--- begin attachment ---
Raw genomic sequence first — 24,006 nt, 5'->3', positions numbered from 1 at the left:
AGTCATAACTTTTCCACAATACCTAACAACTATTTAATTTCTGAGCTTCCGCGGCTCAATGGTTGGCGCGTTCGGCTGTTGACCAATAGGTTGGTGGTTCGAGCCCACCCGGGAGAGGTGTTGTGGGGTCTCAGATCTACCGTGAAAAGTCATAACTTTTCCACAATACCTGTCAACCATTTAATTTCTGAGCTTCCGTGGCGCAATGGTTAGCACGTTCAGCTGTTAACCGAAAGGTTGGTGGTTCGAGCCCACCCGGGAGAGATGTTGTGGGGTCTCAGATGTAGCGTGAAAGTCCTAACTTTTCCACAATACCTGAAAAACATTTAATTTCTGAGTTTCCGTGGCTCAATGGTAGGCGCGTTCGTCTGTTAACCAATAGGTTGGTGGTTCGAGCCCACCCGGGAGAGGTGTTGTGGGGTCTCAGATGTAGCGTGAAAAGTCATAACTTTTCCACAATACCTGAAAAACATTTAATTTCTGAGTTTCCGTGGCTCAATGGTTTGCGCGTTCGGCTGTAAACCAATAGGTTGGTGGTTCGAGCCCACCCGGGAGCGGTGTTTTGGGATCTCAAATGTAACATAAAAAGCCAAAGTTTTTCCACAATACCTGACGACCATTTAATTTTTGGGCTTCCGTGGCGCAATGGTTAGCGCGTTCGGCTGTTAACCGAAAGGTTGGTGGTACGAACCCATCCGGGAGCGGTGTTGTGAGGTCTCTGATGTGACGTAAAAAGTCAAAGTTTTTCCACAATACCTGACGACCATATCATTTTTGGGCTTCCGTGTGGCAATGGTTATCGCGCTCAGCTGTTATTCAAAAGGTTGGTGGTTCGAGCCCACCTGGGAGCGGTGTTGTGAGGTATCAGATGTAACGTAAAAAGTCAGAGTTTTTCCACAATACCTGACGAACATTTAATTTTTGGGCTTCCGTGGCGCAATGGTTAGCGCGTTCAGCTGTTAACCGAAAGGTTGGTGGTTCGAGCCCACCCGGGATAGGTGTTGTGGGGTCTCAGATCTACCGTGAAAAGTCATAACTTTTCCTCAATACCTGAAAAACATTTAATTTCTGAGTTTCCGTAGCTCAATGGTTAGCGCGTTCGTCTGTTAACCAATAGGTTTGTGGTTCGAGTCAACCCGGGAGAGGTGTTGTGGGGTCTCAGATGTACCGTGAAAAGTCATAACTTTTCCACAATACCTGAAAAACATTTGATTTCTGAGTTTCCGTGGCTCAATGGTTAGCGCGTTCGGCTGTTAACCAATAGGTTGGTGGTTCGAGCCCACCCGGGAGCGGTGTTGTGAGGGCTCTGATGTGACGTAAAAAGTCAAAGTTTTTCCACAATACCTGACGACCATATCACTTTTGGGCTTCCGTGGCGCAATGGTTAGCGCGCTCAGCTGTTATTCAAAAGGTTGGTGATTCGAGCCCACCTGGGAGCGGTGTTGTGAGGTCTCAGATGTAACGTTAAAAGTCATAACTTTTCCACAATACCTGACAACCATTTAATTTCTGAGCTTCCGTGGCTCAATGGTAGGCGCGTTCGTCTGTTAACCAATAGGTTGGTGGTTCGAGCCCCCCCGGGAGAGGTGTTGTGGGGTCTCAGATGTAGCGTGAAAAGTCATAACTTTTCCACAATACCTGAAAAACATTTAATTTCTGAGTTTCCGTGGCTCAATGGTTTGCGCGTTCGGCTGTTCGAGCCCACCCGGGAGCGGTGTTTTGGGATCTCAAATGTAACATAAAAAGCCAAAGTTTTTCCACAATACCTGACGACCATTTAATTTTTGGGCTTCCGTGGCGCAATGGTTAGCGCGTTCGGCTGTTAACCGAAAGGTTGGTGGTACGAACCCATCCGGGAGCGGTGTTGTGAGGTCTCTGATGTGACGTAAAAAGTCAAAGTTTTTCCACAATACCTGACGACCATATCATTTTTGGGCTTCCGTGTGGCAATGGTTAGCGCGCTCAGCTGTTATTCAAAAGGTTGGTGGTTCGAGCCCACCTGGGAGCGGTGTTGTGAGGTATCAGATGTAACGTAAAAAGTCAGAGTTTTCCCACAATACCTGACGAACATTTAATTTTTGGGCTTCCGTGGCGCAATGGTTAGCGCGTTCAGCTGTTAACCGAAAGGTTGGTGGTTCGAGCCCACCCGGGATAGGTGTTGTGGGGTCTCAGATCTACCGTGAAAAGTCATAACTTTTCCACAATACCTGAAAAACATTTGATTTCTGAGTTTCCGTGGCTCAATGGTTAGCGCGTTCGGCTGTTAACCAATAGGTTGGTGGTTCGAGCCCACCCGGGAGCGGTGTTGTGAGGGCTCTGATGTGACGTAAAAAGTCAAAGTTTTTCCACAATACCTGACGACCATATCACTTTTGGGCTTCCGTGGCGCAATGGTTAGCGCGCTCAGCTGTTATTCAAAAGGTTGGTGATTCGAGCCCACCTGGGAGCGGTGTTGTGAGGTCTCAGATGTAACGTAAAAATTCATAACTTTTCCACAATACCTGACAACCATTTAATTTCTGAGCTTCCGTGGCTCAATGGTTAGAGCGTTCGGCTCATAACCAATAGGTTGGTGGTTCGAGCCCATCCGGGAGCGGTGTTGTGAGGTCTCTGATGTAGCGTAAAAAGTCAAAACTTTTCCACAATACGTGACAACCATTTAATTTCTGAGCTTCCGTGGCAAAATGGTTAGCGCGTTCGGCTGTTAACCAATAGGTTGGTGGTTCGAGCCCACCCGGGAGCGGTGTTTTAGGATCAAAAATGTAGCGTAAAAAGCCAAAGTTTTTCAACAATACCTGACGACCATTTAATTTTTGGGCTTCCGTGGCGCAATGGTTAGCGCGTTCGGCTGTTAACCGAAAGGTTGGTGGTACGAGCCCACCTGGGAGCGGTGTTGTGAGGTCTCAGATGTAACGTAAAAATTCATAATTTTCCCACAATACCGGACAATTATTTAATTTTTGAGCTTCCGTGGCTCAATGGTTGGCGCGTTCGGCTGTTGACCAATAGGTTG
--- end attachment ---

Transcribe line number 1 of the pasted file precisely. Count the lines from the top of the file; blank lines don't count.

Raw genomic sequence first — 24,006 nt, 5'->3', positions numbered from 1 at the left: